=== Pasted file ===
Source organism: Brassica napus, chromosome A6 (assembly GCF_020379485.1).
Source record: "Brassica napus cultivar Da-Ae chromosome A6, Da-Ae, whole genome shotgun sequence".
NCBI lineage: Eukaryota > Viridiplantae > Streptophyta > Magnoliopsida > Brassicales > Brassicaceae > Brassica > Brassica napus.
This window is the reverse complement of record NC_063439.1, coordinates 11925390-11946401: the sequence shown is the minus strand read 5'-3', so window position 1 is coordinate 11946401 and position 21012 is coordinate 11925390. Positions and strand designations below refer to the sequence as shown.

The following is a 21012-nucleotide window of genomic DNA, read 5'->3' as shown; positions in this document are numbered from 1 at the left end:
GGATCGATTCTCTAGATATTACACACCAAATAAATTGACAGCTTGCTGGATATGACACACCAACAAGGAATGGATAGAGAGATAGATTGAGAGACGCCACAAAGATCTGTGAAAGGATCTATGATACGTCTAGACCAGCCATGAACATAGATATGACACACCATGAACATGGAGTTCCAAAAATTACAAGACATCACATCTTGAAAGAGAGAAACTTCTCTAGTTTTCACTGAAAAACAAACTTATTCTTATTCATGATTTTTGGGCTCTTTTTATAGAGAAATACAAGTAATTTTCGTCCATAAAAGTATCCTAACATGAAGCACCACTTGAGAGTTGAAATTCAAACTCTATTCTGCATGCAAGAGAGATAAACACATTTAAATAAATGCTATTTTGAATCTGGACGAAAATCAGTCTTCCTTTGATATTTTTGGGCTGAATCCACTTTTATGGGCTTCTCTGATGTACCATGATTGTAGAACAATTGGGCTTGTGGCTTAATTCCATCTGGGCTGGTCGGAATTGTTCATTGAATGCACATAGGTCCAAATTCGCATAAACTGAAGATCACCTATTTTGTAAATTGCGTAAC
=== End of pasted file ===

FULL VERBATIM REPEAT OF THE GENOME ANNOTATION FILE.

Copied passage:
Source organism: Brassica napus, chromosome A6 (assembly GCF_020379485.1).
Source record: "Brassica napus cultivar Da-Ae chromosome A6, Da-Ae, whole genome shotgun sequence".
NCBI lineage: Eukaryota > Viridiplantae > Streptophyta > Magnoliopsida > Brassicales > Brassicaceae > Brassica > Brassica napus.
This window is the reverse complement of record NC_063439.1, coordinates 11925390-11946401: the sequence shown is the minus strand read 5'-3', so window position 1 is coordinate 11946401 and position 21012 is coordinate 11925390. Positions and strand designations below refer to the sequence as shown.

The following is a 21012-nucleotide window of genomic DNA, read 5'->3' as shown; positions in this document are numbered from 1 at the left end:
GGATCGATTCTCTAGATATTACACACCAAATAAATTGACAGCTTGCTGGATATGACACACCAACAAGGAATGGATAGAGAGATAGATTGAGAGACGCCACAAAGATCTGTGAAAGGATCTATGATACGTCTAGACCAGCCATGAACATAGATATGACACACCATGAACATGGAGTTCCAAAAATTACAAGACATCACATCTTGAAAGAGAGAAACTTCTCTAGTTTTCACTGAAAAACAAACTTATTCTTATTCATGATTTTTGGGCTCTTTTTATAGAGAAATACAAGTAATTTTCGTCCATAAAAGTATCCTAACATGAAGCACCACTTGAGAGTTGAAATTCAAACTCTATTCTGCATGCAAGAGAGATAAACACATTTAAATAAATGCTATTTTGAATCTGGACGAAAATCAGTCTTCCTTTGATATTTTTGGGCTGAATCCACTTTTATGGGCTTCTCTGATGTACCATGATTGTAGAACAATTGGGCTTGTGGCTTAATTCCATCTGGGCTGGTCGGAATTGTTCATTGAATGCACATAGGTCCAAATTCGCATAAACTGAAGATCACCTATTTTGTAAATTGCGTAAC